Blair plans to call lone parents to the Jobcentre

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The Independent Online
Lone parents with children of school age will be called to interviews at their local Jobcentre to be urged to find work under plans to be announced today by Tony Blair. The aim of the policy will be to get single parents into jobs and off welfare.

Labour sources said there would be no compulsion. "They will not be summoned," said one leadership source. The aim is to find ways of encouraging more lone parents to take work, by offering a range of help, including after- school clubs for their children.

The lone parents' back-to-work plan, which Mr Blair will unveil in a speech in Amsterdam on Labour's welfare strategy, has been borrowed from Australia, where the Jobs Education and Training (Jet) programme proved successful. The Benefits Agency will be asked to draw up employment and child-care plans for lone parents with children over five, rather than allowing them to settle on state benefits.

The Australian plan saved money, and Labour leaders believe it will avoid becoming a "tax and spending" issue.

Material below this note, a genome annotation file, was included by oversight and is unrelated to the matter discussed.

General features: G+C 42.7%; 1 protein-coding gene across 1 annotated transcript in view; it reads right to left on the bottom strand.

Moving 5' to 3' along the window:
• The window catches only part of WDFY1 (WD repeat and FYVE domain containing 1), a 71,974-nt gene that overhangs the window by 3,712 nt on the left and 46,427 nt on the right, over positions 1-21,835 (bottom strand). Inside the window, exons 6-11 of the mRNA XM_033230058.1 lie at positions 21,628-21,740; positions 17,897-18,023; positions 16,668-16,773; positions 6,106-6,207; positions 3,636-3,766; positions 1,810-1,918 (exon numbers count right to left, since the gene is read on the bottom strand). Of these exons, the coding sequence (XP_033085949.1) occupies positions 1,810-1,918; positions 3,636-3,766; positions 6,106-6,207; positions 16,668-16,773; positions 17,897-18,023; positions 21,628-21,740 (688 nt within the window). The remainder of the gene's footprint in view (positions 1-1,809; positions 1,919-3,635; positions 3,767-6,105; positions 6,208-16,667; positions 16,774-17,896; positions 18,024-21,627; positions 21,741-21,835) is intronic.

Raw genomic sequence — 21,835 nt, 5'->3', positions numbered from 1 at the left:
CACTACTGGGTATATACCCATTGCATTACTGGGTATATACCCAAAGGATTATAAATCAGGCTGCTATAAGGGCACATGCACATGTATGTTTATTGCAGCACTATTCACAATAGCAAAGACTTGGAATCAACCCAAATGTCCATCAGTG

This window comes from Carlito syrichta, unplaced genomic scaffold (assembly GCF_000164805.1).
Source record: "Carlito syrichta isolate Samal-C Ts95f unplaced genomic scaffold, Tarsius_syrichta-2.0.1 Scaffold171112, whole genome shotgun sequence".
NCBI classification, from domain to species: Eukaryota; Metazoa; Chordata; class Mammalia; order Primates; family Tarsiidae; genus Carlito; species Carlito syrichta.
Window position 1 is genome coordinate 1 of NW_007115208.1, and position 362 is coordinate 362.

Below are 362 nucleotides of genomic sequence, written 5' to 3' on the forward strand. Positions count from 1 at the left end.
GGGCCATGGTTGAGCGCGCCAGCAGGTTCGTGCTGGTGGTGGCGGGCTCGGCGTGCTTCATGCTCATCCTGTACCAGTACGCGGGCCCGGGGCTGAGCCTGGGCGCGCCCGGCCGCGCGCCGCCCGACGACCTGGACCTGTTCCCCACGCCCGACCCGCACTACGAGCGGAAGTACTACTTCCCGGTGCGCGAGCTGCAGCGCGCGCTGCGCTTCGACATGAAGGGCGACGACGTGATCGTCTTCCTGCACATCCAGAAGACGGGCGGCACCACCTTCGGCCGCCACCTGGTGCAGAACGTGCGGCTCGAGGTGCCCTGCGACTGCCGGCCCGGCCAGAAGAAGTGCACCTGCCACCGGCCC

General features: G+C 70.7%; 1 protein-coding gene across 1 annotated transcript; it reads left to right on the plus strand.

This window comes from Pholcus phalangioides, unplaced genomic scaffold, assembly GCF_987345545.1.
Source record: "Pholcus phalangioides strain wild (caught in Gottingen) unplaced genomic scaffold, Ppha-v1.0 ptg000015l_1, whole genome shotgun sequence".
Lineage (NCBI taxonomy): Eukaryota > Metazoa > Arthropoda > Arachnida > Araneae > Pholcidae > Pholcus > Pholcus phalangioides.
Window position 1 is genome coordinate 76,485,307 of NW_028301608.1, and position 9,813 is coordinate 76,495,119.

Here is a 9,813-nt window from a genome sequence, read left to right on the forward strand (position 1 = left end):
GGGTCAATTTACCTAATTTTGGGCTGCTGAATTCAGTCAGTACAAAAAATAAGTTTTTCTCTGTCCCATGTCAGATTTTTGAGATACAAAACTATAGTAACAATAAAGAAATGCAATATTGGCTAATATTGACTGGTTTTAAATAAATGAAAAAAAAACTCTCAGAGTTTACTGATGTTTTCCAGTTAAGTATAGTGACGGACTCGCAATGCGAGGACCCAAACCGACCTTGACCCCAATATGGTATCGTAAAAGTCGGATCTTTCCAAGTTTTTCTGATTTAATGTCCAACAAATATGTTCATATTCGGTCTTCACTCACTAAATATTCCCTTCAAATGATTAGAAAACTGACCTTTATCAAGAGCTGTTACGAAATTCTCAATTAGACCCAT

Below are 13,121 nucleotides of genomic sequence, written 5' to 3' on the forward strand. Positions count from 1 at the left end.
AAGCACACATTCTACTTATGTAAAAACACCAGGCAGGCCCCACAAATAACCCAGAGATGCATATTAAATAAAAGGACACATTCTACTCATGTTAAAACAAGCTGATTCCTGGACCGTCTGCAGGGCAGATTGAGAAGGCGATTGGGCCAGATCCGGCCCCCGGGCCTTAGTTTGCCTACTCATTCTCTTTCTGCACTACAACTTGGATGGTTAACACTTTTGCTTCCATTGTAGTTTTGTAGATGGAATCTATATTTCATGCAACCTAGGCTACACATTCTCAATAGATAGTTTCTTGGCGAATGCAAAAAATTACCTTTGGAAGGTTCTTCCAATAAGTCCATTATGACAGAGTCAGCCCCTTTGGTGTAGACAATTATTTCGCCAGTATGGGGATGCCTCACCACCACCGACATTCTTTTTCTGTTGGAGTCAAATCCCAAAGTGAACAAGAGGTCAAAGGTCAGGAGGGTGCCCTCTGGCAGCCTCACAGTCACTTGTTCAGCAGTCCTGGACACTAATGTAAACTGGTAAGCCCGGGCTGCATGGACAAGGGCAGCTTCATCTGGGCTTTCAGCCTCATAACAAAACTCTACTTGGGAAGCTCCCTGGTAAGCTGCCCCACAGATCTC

Behind Mr Blair's speech is a determination to show to doubting traditional supporters that a Labour government would make a difference, in spite of two-year freeze on public spending promised by Gordon Brown, the shadow chancellor.

Emphasising the break with Labour's past, Mr Blair will reject the left's strategy for raising taxes to increase spending on the welfare state.

He will say that the money has to be well spent. The cost of lone parents has risen to pounds 10bn, an increase of 250 per cent under the Conservatives. Only four out of ten lone parents in Britain are in work, compared to seven out of ten in Sweden and eight out of ten in France.

"They are trapped on benefit because there is a passive welfare state, no national child-care strategy, an inflexible benefits system, lack of education and skills," Mr Blair will say.

"The people who bear the brunt are children. One in three children in poverty are in lone-parent households."

With one-third of children in poverty in lone-parent households, the Labour leader believes social security should do more than send out Giro cheques, and check on the addresses. As part of a wider "welfare to work" package, Mr Blair will commit a Labour government to doing more to help them actively to seek work.